Jump to ContentJump to Main Navigation
Show Summary Details
More options …

Studia Quaternaria

The Journal of Institute of Geological Sciences and Committee for Quaternary Research of Polish Academy of Sciences

2 Issues per year

SCImago Journal Rank (SJR): 0.200
Source Normalized Impact per Paper (SNIP): 0.312

Open Access
See all formats and pricing
More options …

Non-Pollen Palynomorphs from Mid-Holocene Peat of the Raised Bog Borsteler Moor (Lower Saxony, Germany)

Lyudmila S. Shumilovskikh
  • Mediterranean Institute of Marine and Terrestrial Biodiversity and Ecology, IMBE UMR CNRS 7263, Europôle Mediterraneen de l'Arbois, 13545 Aix-en-Provence, France; Laboratory of Biogeochemical and Remote Methods of Environmental Monitoring, National Research Tomsk State University, Russia; Department of Palynology and Climate Dynamics, Georg-August-University of Gottingen, Gottingen, Germany
  • Email
  • Other articles by this author:
  • De Gruyter OnlineGoogle Scholar
/ Frank Schlütz / Inke Achterberg / Andreas Bauerochse / Hanns Hubert Leuschner
Published Online: 2015-09-02 | DOI: https://doi.org/10.1515/squa-2015-0001


In order to reconstruct regional vegetation changes and local conditions during the fen-bog transition in the Borsteler Moor (northwestern Germany), a sediment core covering the period be tween 7.1 and 4.5 cal kyrs BP was palynologically investigated. The pollen diagram demonstrates the dominance of oak forests and a gradual replacement of trees by raised bog vegetation with the wetter conditions in the Late Atlantic. At ~ 6 cal kyrs BP, the non-pollen palynomorphs (NPP) demonstrate the succession from mesotrophic conditions, clearly indicated by a number of fun gal spore types, to oligotrophic conditions, indicated by Sphagnum spores, Bryophytomyces sphagni, and testate amoebae Amphitrema, Assulina and Arcella, etc. Four relatively dry phases during the transition from fen to bog are clearly indicated by the dominance of Calluna and associated fungi as well as by the in crease of microcharcoal. Several new NPP types are described and known NPP types are identified. All NPP are discussed in the context of their palaeoecological indicator values.

Keywords : pollen; fungal spores; microbiomorphs; palynology; bog development


  • Bakker M., van Smeerdijk D.G. 1982. A palaeoecological study of a late Holocene section from “Het Ilperveld”, western Nether­lands. Review of Palaeobotany and Palynology 36, 95-163. Bauch R. 1938. Uber die systematische Stellung von Tilletia Spha- gni Nawashin. Berichte der Deutschen Botanischen Gesell- schaft 56, 73-85.Google Scholar

  • Behre K.-E. 2004. Coastal development, sea-level change and set­tlement history during the later Holocene in the Clay District of Lower Saxony (Niedersachsen), northern Germany. Quater­nary International 112, 37-53.Google Scholar

  • Behre K.-E. 2008. Landschaftsgeschichte Norddeutschlands - Umwelt und Siedlung von der Steinzeit bis zur Gegenwart. Wachholtz Verlag, Neumunster.Google Scholar

  • Beug H.-J. 2004. Leitfaden der Pollenbestimmung. Verlag Dr. Friedrich Pfeil, Munchen Bielańska-Grajner I., Cudak A., Mieczan T. 2011. Epiphytic rotifer abundance and diversity in moss patches in bogs and fens in the Polesie National Park (Eastern Poland). International Review of Hydrobiology 96, 29-38.Google Scholar

  • Blaauw M. 2010. Methods and code for ‘classical’ age-modeling of radiocarbon sequences, Quaternary Geochronology 5, 512­518.CrossrefGoogle Scholar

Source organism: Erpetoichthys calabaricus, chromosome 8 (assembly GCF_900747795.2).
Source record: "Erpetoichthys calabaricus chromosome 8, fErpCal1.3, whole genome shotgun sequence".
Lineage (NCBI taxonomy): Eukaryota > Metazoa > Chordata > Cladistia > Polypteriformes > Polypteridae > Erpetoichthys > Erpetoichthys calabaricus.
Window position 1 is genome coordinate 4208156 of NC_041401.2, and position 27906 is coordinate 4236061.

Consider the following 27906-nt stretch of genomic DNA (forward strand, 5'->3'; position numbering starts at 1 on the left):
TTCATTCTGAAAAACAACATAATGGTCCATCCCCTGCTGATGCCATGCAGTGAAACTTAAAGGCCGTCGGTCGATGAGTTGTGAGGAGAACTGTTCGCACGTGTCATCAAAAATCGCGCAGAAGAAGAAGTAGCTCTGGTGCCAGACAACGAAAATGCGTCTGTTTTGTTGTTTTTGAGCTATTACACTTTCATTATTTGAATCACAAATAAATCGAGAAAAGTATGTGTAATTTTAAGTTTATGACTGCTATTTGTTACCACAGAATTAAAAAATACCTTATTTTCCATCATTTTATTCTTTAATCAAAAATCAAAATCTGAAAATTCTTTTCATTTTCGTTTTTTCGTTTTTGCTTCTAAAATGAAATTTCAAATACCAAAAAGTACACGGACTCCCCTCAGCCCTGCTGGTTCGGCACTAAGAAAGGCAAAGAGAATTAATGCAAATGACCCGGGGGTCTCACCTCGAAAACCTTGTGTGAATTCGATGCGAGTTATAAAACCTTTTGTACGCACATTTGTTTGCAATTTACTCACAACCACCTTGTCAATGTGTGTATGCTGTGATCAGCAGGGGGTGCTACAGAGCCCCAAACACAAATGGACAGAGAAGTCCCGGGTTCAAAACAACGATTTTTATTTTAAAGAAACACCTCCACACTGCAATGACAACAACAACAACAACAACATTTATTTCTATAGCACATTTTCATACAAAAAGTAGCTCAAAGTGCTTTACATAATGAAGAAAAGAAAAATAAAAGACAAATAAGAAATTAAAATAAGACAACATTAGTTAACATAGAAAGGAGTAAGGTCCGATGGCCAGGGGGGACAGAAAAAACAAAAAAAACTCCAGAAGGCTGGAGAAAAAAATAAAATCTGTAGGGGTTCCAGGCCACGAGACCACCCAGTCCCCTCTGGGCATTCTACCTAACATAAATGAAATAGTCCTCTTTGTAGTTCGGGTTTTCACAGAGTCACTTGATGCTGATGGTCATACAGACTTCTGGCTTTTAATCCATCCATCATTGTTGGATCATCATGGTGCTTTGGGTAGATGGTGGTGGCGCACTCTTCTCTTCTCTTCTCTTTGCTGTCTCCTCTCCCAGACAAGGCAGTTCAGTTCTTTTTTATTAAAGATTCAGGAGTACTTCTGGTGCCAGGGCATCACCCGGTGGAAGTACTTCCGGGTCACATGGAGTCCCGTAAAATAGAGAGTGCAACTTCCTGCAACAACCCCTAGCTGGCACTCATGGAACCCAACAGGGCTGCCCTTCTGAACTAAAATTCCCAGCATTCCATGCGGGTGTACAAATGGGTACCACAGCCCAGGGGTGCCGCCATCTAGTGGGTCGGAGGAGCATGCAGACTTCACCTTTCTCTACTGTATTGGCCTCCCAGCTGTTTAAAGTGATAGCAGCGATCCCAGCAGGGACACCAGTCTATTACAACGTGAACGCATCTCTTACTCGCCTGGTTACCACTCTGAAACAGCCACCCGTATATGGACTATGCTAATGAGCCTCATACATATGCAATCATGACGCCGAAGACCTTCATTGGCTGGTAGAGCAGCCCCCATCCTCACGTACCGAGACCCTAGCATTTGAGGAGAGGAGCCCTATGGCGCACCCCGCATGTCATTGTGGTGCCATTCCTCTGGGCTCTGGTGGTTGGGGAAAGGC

• Blaauw M., Mauquoy D. 2012. Signal and variability within a Ho­locene peat bog - Chronological uncertainties of pollen, macrofossil and fungal proxies. Review of Palaeobotany and Palynology 186, 5-15.Google Scholar

  • Borradaile L.A., Eastham L.E.S., Potts F.A., Saunders J.T. 1963. The Invertebrata. Cambridge University Press, Cambridge.Google Scholar

  • Bradley W. H. 1967. Two aquatic fungi (Chytridiales) from the Green River Formation of Wyoming. American Journal of Botany 54, 577-582.CrossrefGoogle Scholar

  • Chau R. 1979. Conidial ultrastructure and taxonomic affinity of a fungal parasite of Sphagnum. The Michigan Botanist 18, 15-18.Google Scholar

  • Braune W., Leman A., Taubert H. 1999. Pflanzenanatomisches Praktikum II. Zur Einfuhrung in den Bau, die Fortpflanzung und Ontogenie der niederen Pflanzen (auch der Bakterien und Pilze). Spektrum Verlag, Heidelberg, Berlin (in German).Google Scholar

  • Davey M.L., Currah R.S. 2006. Interactions between mosses (Bryophyta) and fungi. Canadian Journal of Botany 84, 1509-1519.CrossrefGoogle Scholar

  • Eckstein J., Leuschner H.H., Bauerochse A. 2011. Mid-Holocene pine woodland phases and mire development - significance of dendrochronological data from subfossil trees from nortwest Germany. Journal of Vegetation Science 22, 781-794.Google Scholar

  • Eckblad F.-E. 1975. Tilletia sphagni, Helotium schimperi, or what? Pollen et Spores 17, 423-428.Google Scholar

  • Ellis M.B., Ellis J.P. 1985. Microfungi on land plants. The Rich­mond Publishing, Slough.Google Scholar

  • Frey D.G. 1964. Remains of animals in Quaternary lake and bog sediments and their interpretation. Ergebnisse der Limnologie 2, 1-114.M Goh T.K., Hyde K.D., Tsui K.M. 1998. The hyphomycetes genus Acrogenospora, with two new species and two new combina­tions. Mycological Research 102, 1309-1315.Google Scholar

  • Goh T.-K., Hyde K.D., Ho W.H, Yanna 1999. A revision of the ge­nus Dictyosporium, with descriptions of three new species. Fungal diversity 2, 65-100.Google Scholar

  • Grosse-Brauckmann G. 1997. Moore und Moornaturschutzgebiete in Deutschland - eine Bestandsaufnahme. Telma 27, 183-215.Google Scholar

  • Hesmer H. 1929. Mikrofossilien in Torfen. Palaontologische Zeit- schrift 11, 245-257.Google Scholar

  • Juggins S. 2007. C2. Software for ecological and palaeoecological data analysis and visualisation. User guide Version 1.5. Uni­versity of Newcastle, Newcastle upon Tyne.Google Scholar

  • Kalgutkar R.M., Jansonius J. 2000. Synopsis of fossil fungal spores, mycelia and fructifications. AASP, Dallas.Google Scholar

  • Krug J.C., Benny G.L., Keller H.W. 2004. Coprophilous fungi. In Mueller G.M., Bills G.F., Foster M.S. (eds.), Biodiversity of Fungi: Inventory and Monitoring Methods, 467-499. Elsevier, Amsterdam.Google Scholar

  • Kuhry P. 1985. Transgression of a raised bog across a coversand ridge origtnally covered with an oak-lime forest. Palaeoeco­logical study of a Middle Holocene local vegetation succession in the Amtsven (northwest Germany). Review of Palaeobotany and Palynology 44, 303-353.Google Scholar

  • Kuhry P. 1997. The palaeoecology of a treed bog in western boreal Canada: a study based on microfossils, macrofossils and phy­sic-chemical properties. Review of Palaeobotany and Palyno­logy 96, 183-224.Google Scholar